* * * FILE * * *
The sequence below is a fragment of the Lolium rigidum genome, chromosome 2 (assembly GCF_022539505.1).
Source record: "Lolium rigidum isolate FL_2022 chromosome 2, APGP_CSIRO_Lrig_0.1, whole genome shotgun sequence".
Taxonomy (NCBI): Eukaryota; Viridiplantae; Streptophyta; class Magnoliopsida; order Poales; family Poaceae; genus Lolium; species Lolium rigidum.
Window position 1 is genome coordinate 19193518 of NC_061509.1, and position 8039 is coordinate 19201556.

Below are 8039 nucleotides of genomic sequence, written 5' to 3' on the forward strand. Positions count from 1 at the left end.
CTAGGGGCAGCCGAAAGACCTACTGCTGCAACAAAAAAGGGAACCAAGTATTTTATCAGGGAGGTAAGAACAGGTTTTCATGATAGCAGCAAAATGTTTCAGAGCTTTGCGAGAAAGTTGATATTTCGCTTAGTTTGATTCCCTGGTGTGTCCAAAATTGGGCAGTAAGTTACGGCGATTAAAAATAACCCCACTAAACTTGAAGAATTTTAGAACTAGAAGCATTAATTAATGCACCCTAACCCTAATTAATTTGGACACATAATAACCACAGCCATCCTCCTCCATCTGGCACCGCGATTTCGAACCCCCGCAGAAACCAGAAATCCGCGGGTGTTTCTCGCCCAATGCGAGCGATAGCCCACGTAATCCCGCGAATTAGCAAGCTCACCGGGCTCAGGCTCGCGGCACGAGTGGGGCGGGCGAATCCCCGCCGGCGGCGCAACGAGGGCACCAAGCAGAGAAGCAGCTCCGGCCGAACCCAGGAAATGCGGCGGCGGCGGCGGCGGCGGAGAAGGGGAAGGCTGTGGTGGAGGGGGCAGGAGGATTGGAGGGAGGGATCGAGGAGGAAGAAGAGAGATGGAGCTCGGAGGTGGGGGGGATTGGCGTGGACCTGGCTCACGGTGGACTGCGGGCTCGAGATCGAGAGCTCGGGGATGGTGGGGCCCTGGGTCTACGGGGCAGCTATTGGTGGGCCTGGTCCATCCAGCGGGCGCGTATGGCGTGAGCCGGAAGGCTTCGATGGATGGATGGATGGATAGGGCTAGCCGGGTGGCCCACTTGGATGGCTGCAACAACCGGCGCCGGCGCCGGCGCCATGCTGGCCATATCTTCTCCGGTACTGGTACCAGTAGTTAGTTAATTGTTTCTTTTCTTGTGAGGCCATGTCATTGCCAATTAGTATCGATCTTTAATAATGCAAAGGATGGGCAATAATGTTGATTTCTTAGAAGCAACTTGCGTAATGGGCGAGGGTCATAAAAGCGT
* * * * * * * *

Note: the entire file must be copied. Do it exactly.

The sequence below is a fragment of the Lolium rigidum genome, chromosome 2 (assembly GCF_022539505.1).
Source record: "Lolium rigidum isolate FL_2022 chromosome 2, APGP_CSIRO_Lrig_0.1, whole genome shotgun sequence".
Taxonomy (NCBI): Eukaryota; Viridiplantae; Streptophyta; class Magnoliopsida; order Poales; family Poaceae; genus Lolium; species Lolium rigidum.
Window position 1 is genome coordinate 19193518 of NC_061509.1, and position 8039 is coordinate 19201556.

Below are 8039 nucleotides of genomic sequence, written 5' to 3' on the forward strand. Positions count from 1 at the left end.
CTAGGGGCAGCCGAAAGACCTACTGCTGCAACAAAAAAGGGAACCAAGTATTTTATCAGGGAGGTAAGAACAGGTTTTCATGATAGCAGCAAAATGTTTCAGAGCTTTGCGAGAAAGTTGATATTTCGCTTAGTTTGATTCCCTGGTGTGTCCAAAATTGGGCAGTAAGTTACGGCGATTAAAAATAACCCCACTAAACTTGAAGAATTTTAGAACTAGAAGCATTAATTAATGCACCCTAACCCTAATTAATTTGGACACATAATAACCACAGCCATCCTCCTCCATCTGGCACCGCGATTTCGAACCCCCGCAGAAACCAGAAATCCGCGGGTGTTTCTCGCCCAATGCGAGCGATAGCCCACGTAATCCCGCGAATTAGCAAGCTCACCGGGCTCAGGCTCGCGGCACGAGTGGGGCGGGCGAATCCCCGCCGGCGGCGCAACGAGGGCACCAAGCAGAGAAGCAGCTCCGGCCGAACCCAGGAAATGCGGCGGCGGCGGCGGCGGCGGAGAAGGGGAAGGCTGTGGTGGAGGGGGCAGGAGGATTGGAGGGAGGGATCGAGGAGGAAGAAGAGAGATGGAGCTCGGAGGTGGGGGGGATTGGCGTGGACCTGGCTCACGGTGGACTGCGGGCTCGAGATCGAGAGCTCGGGGATGGTGGGGCCCTGGGTCTACGGGGCAGCTATTGGTGGGCCTGGTCCATCCAGCGGGCGCGTATGGCGTGAGCCGGAAGGCTTCGATGGATGGATGGATGGATAGGGCTAGCCGGGTGGCCCACTTGGATGGCTGCAACAACCGGCGCCGGCGCCGGCGCCATGCTGGCCATATCTTCTCCGGTACTGGTACCAGTAGTTAGTTAATTGTTTCTTTTCTTGTGAGGCCATGTCATTGCCAATTAGTATCGATCTTTAATAATGCAAAGGATGGGCAATAATGTTGATTTCTTAGAAGCAACTTGCGTAATGGGCGAGGGTCATAAAAGCGT